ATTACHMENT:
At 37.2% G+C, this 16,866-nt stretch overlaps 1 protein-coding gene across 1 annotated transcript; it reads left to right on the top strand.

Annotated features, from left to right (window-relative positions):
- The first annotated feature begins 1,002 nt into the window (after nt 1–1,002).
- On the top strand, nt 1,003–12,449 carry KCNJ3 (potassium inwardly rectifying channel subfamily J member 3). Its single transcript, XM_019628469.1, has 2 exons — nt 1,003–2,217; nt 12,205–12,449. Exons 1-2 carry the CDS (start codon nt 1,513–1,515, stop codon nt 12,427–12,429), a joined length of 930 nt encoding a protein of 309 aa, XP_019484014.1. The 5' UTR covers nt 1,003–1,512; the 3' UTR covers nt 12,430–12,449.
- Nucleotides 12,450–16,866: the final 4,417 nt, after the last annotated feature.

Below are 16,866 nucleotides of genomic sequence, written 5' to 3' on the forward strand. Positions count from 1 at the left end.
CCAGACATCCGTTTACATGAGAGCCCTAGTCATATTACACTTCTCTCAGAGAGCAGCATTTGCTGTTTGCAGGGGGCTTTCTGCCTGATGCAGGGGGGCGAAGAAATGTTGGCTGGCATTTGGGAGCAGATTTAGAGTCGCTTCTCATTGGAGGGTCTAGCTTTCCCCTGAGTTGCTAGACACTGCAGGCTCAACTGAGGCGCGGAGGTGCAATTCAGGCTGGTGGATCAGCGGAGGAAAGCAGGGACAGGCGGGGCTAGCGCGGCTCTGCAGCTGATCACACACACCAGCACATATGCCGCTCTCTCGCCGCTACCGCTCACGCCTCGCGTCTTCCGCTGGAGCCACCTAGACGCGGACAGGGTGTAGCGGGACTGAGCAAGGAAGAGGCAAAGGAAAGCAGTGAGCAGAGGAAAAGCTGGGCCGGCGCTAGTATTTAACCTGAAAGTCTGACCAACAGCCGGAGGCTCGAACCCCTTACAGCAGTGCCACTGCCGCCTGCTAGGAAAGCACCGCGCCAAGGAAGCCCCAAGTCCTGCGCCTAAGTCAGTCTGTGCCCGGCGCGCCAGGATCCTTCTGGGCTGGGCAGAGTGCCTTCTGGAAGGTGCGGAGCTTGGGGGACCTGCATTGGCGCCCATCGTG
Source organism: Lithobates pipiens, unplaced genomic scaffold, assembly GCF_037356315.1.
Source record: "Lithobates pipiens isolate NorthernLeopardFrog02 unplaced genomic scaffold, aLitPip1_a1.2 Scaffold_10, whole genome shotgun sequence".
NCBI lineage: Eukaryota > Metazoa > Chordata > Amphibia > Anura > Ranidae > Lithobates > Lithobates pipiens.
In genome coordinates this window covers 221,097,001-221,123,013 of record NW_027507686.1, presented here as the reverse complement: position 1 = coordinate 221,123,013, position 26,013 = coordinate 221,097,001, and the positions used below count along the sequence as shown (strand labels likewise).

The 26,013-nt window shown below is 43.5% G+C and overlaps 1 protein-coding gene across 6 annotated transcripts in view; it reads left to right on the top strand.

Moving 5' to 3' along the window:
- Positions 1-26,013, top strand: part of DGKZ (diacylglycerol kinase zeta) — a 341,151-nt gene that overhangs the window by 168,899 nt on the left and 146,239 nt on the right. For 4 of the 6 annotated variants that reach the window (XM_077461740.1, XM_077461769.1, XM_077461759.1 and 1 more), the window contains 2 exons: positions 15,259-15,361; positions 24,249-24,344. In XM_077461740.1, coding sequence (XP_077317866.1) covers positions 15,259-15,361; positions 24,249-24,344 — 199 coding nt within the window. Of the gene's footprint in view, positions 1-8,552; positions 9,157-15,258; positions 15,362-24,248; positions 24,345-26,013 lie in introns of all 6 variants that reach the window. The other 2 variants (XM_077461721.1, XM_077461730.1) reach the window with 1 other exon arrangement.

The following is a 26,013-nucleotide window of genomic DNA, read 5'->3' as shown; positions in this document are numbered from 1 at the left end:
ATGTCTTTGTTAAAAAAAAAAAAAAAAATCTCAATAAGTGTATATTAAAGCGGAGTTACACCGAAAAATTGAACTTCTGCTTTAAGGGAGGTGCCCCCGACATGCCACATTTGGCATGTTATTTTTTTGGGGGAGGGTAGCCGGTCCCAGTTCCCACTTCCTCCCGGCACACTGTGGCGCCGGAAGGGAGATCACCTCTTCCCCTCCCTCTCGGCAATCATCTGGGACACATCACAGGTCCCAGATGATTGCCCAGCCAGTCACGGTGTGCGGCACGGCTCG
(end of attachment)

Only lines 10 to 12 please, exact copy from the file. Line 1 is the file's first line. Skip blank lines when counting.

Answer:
NCBI lineage: Eukaryota > Metazoa > Chordata > Amphibia > Anura > Ranidae > Lithobates > Lithobates pipiens.
In genome coordinates this window covers 221,097,001-221,123,013 of record NW_027507686.1, presented here as the reverse complement: position 1 = coordinate 221,123,013, position 26,013 = coordinate 221,097,001, and the positions used below count along the sequence as shown (strand labels likewise).

The 26,013-nt window shown below is 43.5% G+C and overlaps 1 protein-coding gene across 6 annotated transcripts in view; it reads left to right on the top strand.